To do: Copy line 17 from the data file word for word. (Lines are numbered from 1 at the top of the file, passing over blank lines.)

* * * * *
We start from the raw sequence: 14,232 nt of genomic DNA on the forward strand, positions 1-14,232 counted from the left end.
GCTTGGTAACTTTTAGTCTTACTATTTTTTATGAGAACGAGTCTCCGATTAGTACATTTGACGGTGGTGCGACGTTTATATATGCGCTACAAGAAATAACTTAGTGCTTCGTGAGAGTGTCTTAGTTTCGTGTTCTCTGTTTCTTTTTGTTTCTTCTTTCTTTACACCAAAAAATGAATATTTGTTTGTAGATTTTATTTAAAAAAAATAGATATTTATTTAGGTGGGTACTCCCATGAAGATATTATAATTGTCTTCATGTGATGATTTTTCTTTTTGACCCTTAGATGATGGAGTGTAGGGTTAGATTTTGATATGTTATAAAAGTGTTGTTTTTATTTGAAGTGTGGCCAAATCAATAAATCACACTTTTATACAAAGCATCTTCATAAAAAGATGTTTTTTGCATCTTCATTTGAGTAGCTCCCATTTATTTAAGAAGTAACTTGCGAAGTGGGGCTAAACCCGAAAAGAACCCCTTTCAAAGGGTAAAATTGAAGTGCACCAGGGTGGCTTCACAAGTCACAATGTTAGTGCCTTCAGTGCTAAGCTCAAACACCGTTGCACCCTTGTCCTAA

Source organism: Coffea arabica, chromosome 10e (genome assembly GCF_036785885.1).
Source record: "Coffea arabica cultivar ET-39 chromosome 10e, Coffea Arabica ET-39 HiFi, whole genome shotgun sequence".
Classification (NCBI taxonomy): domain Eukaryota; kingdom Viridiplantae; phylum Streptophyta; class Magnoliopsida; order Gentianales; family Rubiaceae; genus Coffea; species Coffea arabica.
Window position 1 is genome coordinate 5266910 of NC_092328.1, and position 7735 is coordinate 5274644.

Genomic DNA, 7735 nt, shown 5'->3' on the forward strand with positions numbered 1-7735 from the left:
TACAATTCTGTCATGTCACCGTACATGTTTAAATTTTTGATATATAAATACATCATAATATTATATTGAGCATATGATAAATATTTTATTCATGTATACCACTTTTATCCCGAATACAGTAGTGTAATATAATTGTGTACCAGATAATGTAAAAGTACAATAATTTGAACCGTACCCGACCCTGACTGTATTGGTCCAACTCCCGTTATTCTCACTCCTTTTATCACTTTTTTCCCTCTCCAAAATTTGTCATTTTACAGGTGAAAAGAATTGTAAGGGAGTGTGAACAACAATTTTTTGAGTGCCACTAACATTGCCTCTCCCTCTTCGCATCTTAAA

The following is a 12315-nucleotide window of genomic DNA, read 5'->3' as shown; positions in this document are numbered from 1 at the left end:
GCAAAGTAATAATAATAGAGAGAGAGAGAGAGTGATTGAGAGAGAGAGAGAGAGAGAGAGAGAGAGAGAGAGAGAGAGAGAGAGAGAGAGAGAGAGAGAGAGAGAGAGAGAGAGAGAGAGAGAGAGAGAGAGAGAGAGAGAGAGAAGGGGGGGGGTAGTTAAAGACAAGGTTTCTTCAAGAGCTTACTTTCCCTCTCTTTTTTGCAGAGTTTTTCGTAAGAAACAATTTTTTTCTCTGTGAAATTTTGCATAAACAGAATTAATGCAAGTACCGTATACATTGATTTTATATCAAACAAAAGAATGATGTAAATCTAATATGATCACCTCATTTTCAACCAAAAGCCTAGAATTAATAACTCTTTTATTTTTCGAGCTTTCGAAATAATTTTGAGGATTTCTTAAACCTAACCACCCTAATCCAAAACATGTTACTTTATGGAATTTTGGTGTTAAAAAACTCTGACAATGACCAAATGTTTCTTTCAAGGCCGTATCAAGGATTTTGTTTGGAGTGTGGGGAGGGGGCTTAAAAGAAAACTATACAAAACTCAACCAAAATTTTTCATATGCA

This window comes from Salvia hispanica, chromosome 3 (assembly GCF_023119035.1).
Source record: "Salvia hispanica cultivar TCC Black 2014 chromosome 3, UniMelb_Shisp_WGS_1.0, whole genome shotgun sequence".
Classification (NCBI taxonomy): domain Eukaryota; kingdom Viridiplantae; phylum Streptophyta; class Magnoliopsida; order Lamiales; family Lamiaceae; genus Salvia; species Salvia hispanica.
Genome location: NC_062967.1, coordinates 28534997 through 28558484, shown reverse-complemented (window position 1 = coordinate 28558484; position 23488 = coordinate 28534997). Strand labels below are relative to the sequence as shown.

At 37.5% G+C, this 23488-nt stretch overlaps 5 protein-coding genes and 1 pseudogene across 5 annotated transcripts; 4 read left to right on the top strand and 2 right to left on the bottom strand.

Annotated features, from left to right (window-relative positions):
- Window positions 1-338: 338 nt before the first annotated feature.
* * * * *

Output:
- Window positions 1-338: 338 nt before the first annotated feature.